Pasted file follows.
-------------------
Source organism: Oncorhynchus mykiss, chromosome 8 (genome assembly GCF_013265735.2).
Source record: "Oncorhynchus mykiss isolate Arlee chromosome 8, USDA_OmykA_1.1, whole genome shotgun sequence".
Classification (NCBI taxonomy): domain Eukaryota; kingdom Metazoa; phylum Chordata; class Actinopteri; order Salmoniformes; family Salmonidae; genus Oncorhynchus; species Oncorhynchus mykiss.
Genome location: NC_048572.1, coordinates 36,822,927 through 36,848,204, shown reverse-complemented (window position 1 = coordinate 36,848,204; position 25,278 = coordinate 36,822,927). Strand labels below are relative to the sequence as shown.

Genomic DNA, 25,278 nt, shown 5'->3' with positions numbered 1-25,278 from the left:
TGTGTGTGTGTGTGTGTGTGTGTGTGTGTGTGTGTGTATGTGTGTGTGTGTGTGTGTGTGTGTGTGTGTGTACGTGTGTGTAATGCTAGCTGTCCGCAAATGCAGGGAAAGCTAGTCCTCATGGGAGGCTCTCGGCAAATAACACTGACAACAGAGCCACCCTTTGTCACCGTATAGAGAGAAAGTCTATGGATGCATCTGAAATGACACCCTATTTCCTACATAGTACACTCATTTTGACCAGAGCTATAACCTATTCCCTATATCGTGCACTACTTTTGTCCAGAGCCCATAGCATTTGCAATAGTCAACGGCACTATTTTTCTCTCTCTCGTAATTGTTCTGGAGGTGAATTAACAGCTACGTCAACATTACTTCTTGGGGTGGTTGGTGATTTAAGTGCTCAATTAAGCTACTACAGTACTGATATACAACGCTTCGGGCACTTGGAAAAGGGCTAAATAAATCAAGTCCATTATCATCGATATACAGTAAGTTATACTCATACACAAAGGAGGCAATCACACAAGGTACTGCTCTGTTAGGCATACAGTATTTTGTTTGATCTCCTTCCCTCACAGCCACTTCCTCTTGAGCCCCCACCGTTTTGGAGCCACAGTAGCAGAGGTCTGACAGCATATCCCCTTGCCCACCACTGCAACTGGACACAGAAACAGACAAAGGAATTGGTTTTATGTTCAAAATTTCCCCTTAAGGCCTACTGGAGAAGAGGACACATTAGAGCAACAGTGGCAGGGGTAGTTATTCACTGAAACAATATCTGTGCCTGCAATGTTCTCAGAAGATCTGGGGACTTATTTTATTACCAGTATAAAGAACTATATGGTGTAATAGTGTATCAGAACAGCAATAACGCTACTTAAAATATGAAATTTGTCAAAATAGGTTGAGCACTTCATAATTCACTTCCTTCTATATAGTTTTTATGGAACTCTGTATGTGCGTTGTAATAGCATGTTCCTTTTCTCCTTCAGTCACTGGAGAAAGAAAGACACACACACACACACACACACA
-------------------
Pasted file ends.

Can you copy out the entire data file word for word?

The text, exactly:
Source organism: Oncorhynchus mykiss, chromosome 8 (genome assembly GCF_013265735.2).
Source record: "Oncorhynchus mykiss isolate Arlee chromosome 8, USDA_OmykA_1.1, whole genome shotgun sequence".
Classification (NCBI taxonomy): domain Eukaryota; kingdom Metazoa; phylum Chordata; class Actinopteri; order Salmoniformes; family Salmonidae; genus Oncorhynchus; species Oncorhynchus mykiss.
Genome location: NC_048572.1, coordinates 36,822,927 through 36,848,204, shown reverse-complemented (window position 1 = coordinate 36,848,204; position 25,278 = coordinate 36,822,927). Strand labels below are relative to the sequence as shown.

Genomic DNA, 25,278 nt, shown 5'->3' with positions numbered 1-25,278 from the left:
TGTGTGTGTGTGTGTGTGTGTGTGTGTGTGTGTGTGTATGTGTGTGTGTGTGTGTGTGTGTGTGTGTGTGTACGTGTGTGTAATGCTAGCTGTCCGCAAATGCAGGGAAAGCTAGTCCTCATGGGAGGCTCTCGGCAAATAACACTGACAACAGAGCCACCCTTTGTCACCGTATAGAGAGAAAGTCTATGGATGCATCTGAAATGACACCCTATTTCCTACATAGTACACTCATTTTGACCAGAGCTATAACCTATTCCCTATATCGTGCACTACTTTTGTCCAGAGCCCATAGCATTTGCAATAGTCAACGGCACTATTTTTCTCTCTCTCGTAATTGTTCTGGAGGTGAATTAACAGCTACGTCAACATTACTTCTTGGGGTGGTTGGTGATTTAAGTGCTCAATTAAGCTACTACAGTACTGATATACAACGCTTCGGGCACTTGGAAAAGGGCTAAATAAATCAAGTCCATTATCATCGATATACAGTAAGTTATACTCATACACAAAGGAGGCAATCACACAAGGTACTGCTCTGTTAGGCATACAGTATTTTGTTTGATCTCCTTCCCTCACAGCCACTTCCTCTTGAGCCCCCACCGTTTTGGAGCCACAGTAGCAGAGGTCTGACAGCATATCCCCTTGCCCACCACTGCAACTGGACACAGAAACAGACAAAGGAATTGGTTTTATGTTCAAAATTTCCCCTTAAGGCCTACTGGAGAAGAGGACACATTAGAGCAACAGTGGCAGGGGTAGTTATTCACTGAAACAATATCTGTGCCTGCAATGTTCTCAGAAGATCTGGGGACTTATTTTATTACCAGTATAAAGAACTATATGGTGTAATAGTGTATCAGAACAGCAATAACGCTACTTAAAATATGAAATTTGTCAAAATAGGTTGAGCACTTCATAATTCACTTCCTTCTATATAGTTTTTATGGAACTCTGTATGTGCGTTGTAATAGCATGTTCCTTTTCTCCTTCAGTCACTGGAGAAAGAAAGACACACACACACACACACACACA